Review: Doug Ingold's The Henderson Memories

Reviewer Reilly Ridgell is the author of the recently released novel Green Pearl Odyssey and the anthology of Micronesian Peace Corps stories Bending to the Trade Winds. He is also the author of the widely used textbook, Pacific Nations and Territories, in print continuously since 1983, and co-author of its elementary level version Pacific Neighbors. Reilly is currently a dean at Guam Community College.

henderson-memories-1401The Henderson Memories
by Doug Ingold (Brazil 1964–66)
379 pages
$14.95 from Wofenden, $9.75 Kindle version

Reviewed by Reilly Ridgell (Micronesia 1971–73)

THE FIRST TWO OR THREE PAGES OF A NOVEL need to grab the readers and make them want to continue reading. Also, if a book is really bad you’ll generally know after the first few pages. In The Henderson Memories author Doug Ingold starts off by introducing us to the two characters through whom the story will unfold. While the first pages weren’t really grabbing me, they were ok. And the other elements — sentence structure, flow, descriptions — were fine. But something was bothering me, nagging at me as I read on.  Then it hit me. Look at this:

Connie eats half her Greek salad and turns to her laptop. She enters two words into a search engine, a first name and a last. She pauses, feeling somewhat apprehensive.

Good grief. He’s writing in the present tense. Nobody writes in the present tense. Or do they?  Curious, I googled “writing in the present tense” and found a number of web sites with lively discussions on the topic. The consensus seemed to be that while it is possible to write a novel entirely in the present tense, as writers John Updike, Tom Robbins, and others have done successfully, it is very difficult to do well. It can end up reading like stage directions in a screen play, or like a synopsis prepared to pitch the real novel to publishers. Author Emma Darwin likened reading a novel in the present tense to being constantly tapped on the forehead by a teaspoon. Another said present tense books constantly reminded him that he was reading.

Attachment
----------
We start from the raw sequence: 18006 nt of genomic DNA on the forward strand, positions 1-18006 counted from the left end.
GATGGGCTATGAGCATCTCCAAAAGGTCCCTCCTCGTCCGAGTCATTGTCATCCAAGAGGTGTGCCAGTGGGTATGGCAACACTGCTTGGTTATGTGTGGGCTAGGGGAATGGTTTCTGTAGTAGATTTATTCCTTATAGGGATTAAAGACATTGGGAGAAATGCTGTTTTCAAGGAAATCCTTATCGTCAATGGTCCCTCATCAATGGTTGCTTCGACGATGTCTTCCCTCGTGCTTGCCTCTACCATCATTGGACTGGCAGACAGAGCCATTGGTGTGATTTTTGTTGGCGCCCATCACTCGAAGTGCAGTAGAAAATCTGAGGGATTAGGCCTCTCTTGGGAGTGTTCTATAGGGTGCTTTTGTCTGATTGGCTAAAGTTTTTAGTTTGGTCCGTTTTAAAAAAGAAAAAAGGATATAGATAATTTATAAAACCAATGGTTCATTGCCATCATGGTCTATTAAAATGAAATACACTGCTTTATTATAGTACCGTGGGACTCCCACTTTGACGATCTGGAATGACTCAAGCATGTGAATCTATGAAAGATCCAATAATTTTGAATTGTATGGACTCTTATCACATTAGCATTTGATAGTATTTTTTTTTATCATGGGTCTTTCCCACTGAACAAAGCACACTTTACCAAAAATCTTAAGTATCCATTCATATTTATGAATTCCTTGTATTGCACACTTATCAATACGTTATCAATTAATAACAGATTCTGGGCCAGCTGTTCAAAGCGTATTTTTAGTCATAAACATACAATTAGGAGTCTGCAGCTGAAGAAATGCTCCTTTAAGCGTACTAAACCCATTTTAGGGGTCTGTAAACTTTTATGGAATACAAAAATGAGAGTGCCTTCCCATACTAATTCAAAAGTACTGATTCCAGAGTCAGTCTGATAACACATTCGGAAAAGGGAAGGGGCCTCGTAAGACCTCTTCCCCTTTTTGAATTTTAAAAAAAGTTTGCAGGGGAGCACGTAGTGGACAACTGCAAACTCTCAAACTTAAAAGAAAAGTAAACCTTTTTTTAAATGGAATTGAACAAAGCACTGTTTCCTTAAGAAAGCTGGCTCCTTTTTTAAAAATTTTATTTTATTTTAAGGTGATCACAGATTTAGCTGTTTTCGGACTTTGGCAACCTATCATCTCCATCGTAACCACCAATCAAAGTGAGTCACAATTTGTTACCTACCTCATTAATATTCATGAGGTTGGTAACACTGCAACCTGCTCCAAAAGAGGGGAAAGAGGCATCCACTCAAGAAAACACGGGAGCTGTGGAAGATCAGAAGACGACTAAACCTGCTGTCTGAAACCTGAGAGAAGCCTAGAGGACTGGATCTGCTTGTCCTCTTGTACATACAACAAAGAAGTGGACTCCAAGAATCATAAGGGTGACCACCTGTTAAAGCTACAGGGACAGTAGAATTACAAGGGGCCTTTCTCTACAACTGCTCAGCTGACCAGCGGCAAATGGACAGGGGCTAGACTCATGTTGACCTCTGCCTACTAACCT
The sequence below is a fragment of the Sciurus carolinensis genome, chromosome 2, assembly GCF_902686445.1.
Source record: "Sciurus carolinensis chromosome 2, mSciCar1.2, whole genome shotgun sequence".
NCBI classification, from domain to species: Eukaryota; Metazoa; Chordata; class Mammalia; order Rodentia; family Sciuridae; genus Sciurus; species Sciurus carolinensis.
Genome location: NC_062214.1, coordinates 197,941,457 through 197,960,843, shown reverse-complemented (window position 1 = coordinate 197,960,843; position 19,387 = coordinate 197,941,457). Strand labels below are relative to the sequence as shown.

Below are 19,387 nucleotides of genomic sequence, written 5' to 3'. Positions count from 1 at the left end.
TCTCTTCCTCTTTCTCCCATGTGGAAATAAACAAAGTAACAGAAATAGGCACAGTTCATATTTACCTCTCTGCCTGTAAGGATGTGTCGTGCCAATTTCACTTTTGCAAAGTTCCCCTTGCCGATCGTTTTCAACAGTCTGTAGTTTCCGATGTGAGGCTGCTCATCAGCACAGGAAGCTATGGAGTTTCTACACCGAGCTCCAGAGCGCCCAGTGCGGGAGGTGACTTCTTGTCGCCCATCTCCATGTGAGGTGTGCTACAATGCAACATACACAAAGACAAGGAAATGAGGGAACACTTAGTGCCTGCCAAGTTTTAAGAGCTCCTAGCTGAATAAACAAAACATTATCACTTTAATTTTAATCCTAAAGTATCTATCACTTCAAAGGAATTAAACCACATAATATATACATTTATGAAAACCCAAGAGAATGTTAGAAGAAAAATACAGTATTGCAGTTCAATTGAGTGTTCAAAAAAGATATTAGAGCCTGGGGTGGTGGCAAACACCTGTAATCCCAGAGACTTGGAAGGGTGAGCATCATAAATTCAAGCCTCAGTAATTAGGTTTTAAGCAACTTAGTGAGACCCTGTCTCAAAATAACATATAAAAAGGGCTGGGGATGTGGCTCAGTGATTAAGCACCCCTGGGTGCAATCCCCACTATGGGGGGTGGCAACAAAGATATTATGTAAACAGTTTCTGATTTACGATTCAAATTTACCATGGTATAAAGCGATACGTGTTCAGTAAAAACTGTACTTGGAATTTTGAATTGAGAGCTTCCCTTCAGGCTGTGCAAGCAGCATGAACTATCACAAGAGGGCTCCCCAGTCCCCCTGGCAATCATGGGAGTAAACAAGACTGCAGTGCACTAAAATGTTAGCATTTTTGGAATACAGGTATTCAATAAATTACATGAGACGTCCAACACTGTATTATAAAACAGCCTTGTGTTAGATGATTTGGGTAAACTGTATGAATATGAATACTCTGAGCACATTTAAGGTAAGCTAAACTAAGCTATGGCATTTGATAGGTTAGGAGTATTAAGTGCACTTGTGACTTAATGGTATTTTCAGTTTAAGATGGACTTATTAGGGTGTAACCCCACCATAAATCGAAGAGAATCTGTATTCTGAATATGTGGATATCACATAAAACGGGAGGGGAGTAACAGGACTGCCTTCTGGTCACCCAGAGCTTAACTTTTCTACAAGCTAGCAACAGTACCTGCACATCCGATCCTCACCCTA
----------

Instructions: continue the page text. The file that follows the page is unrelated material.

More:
If it had just been the tense thing I could have let it go. But there was another problem that was extremely annoying. Ingold apparently doesn’t believe in quotation marks, except when denoting dialogue within dialogue.  Notice the following:

Connie wants to talk about her mother’s hair. You said it was long?

Notice how awkward that whole passage is.  First you have the narrative voice trying to get into Connie’s head in the present tense. Then you have the second sentence which is confusing until you realize that it’s supposed to be dialogue. A writer should never make it difficult to read his book, but every time I ran into these situations I had to remind myself I was reading dialogue. Then I had to figure out who was talking. It broke my concentration and impeded the flow of the book. This drawback, together with the present tense, is almost the kiss of death for what otherwise is a very interesting and compelling novel. Now there is past tense in the book, either when the characters are reading from a journal or when one is recounting his memories. But I really can’t see the point of writing a good portion of the story in the present tense. And I can’t forgive the author for his lack of quotation marks.